Oil Jumps on Gulf Storm and Stockpile Draw

Oil Jumps on Gulf Storm and Stockpile Draw
Oil extended gains after closing at a seven-week high as around a third of the Gulf of Mexico's crude output was cut before a potential hurricane.

(Bloomberg) -- Oil extended gains after closing at a seven-week high as around a third of the Gulf of Mexico’s crude output was cut before a potential hurricane and U.S. crude inventories shrunk more than expected.

Futures in New York rose as much as 0.7% after climbing 4.5% on Wednesday to close above $60 a barrel for the first time since May. Major producers from BP Plc to Chevron Corp. have evacuated crews from offshore installations due to the storm, which could grow into a hurricane this week. A fourth weekly draw in American stockpiles and Federal Reserve Chairman Jerome Powell’s signal the central bank is preparing to cut interest rates added to the bullishness.

Oil has been rallying since the middle of last week as tensions surrounding Iran stoke concerns crude flows may be disrupted. President Donald Trump vowed Wednesday to impose more sanctions on the Islamic Republic and accused it of violating the nuclear accord that he withdrew from last year, while French President Emmanuel Macron is trying to salvage the deal. Asian stocks climbed and the dollar weakened following Powell’s comments.

“Oil markets are being supported by factors peculiar to the summertime -- hurricanes and high gasoline demand,” said Satoru Yoshida, a commodities analyst at Rakuten Securities Inc. in Tokyo. Expectations for a U.S. interest-rate cut and the tension in the Middle East are also helping, he said.

West Texas Intermediate crude for August delivery gained 23 cents, or 0.4%, to $60.66 a barrel on the New York Mercantile Exchange as of 7:23 a.m. in London after rising as much as 40 cents earlier. The contract closed at the highest level since May 22 on Wednesday.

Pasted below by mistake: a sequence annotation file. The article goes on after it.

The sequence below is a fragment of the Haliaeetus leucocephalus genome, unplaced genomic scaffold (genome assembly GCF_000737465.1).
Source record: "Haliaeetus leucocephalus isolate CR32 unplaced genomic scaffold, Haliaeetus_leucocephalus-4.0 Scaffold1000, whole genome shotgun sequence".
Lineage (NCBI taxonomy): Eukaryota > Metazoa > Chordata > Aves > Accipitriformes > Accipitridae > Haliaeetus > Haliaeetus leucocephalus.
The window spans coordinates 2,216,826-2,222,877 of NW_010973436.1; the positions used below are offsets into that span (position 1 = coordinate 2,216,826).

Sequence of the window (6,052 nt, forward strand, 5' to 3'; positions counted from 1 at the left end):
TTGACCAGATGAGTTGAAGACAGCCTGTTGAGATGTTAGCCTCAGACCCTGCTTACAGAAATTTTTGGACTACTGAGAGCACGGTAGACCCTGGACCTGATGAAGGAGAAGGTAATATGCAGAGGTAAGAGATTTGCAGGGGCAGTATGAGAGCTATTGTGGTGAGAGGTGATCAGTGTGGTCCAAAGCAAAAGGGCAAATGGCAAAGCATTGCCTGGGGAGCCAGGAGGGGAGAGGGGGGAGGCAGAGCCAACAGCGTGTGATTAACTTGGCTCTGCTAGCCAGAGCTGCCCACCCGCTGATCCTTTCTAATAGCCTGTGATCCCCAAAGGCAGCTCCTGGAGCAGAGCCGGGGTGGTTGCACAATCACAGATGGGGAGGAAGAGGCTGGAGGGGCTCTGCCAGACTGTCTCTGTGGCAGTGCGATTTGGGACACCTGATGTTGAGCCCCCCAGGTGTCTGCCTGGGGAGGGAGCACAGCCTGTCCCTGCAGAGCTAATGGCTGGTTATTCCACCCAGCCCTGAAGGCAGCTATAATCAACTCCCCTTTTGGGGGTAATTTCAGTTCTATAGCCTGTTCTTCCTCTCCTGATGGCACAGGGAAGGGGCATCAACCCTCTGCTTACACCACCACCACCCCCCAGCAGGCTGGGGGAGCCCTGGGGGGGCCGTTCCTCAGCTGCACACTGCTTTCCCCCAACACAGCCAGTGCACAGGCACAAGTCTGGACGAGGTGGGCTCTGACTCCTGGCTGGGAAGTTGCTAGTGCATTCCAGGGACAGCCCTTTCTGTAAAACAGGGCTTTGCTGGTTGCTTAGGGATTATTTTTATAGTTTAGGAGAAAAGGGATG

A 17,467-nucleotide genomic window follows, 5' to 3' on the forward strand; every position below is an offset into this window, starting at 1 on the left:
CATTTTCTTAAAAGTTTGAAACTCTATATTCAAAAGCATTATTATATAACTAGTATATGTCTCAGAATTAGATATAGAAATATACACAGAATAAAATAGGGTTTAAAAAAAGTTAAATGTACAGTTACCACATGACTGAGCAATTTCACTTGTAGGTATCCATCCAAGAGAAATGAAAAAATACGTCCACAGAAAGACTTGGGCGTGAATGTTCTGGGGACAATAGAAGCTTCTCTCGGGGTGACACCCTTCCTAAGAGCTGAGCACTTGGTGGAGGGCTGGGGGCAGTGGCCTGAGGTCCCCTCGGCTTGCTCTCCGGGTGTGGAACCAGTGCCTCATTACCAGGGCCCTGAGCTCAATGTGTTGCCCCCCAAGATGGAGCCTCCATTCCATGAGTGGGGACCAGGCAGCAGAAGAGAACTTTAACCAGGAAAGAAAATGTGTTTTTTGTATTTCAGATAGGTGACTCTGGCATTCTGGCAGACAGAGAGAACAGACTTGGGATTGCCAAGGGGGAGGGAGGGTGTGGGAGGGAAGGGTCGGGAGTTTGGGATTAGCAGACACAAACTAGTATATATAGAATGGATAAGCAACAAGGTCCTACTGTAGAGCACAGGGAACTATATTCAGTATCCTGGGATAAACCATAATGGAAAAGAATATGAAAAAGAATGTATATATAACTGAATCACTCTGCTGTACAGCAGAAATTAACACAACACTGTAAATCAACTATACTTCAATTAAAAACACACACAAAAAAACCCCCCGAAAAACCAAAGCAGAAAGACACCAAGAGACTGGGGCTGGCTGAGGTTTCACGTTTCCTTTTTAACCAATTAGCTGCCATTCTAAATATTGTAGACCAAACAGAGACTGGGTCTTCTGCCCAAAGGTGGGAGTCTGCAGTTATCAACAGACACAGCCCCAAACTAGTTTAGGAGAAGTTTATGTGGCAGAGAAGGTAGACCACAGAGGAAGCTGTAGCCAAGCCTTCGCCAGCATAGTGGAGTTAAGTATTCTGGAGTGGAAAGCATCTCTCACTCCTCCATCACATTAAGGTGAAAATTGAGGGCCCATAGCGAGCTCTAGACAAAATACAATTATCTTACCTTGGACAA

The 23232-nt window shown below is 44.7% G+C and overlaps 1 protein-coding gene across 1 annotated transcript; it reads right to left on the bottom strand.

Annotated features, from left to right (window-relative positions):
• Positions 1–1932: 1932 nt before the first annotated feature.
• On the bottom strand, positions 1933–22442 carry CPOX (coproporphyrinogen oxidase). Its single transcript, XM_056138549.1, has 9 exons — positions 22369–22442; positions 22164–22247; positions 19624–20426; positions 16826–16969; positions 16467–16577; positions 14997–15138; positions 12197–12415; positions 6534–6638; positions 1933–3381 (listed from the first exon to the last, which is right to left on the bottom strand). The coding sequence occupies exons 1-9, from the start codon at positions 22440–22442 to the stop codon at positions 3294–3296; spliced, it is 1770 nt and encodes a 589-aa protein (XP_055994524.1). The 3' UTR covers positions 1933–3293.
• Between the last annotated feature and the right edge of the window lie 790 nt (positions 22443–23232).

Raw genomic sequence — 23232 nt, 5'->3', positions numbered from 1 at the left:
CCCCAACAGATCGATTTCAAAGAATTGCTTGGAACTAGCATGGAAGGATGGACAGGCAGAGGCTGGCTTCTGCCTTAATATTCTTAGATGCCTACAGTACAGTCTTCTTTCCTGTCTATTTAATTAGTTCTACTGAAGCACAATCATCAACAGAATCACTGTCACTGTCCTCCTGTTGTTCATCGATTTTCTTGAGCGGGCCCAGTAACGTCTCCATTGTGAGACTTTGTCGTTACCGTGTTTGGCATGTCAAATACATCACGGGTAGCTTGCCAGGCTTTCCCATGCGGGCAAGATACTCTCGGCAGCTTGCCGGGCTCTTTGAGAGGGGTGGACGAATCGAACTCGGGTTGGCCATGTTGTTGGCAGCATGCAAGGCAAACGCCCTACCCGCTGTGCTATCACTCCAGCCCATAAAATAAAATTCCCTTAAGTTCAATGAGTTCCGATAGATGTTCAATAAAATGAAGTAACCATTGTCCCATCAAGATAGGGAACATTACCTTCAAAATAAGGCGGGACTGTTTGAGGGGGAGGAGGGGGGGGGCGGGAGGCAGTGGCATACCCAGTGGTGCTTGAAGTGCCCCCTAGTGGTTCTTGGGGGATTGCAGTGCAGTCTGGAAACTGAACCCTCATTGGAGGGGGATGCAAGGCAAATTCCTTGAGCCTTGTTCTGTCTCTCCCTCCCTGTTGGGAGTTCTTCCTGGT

Brent for September settlement added 22 cents, or 0.3%, to $67.23 a barrel on the ICE Futures Europe Exchange. It climbed 4.4% to $67.01 on Wednesday, the highest close since May 29. The global benchmark crude traded at a $6.50 premium to WTI for the same month.

Gulf of Mexico operators have shut 602,715 barrels a day of oil production ahead of the storm, the Bureau of Safety and Environmental Enforcement said in a notice. Chevron said Tuesday it began shutting in five of its platforms in the Gulf and will start evacuating all associated personnel. Royal Dutch Shell Plc has also evacuated non-essential personnel at seven platforms and BP also began removing offshore personnel.

The Energy Information Administration reported Wednesday that U.S. crude stockpiles fell by 9.5 million barrels last week to the lowest in almost three months. That compared with the median estimate in a Bloomberg survey for a 2.9 million barrel decline.

The situation in the Middle East remained tense. Three Iranian vessels attempted to impede the passage of a British oil tanker in the Strait of Hormuz, a spokesman for the U.K. government said in a statement on Thursday. That came after Iran’s military vowed to retaliate against the U.K.’s seizure of a tanker loaded with Iran’s crude off the coast of Gibraltar last week.

To contact the reporter on this story:
Tsuyoshi Inajima in Tokyo at tinajima@bloomberg.net

To contact the editors responsible for this story:
Serene Cheong at scheong20@bloomberg.net
Andrew Janes, Ben Sharples


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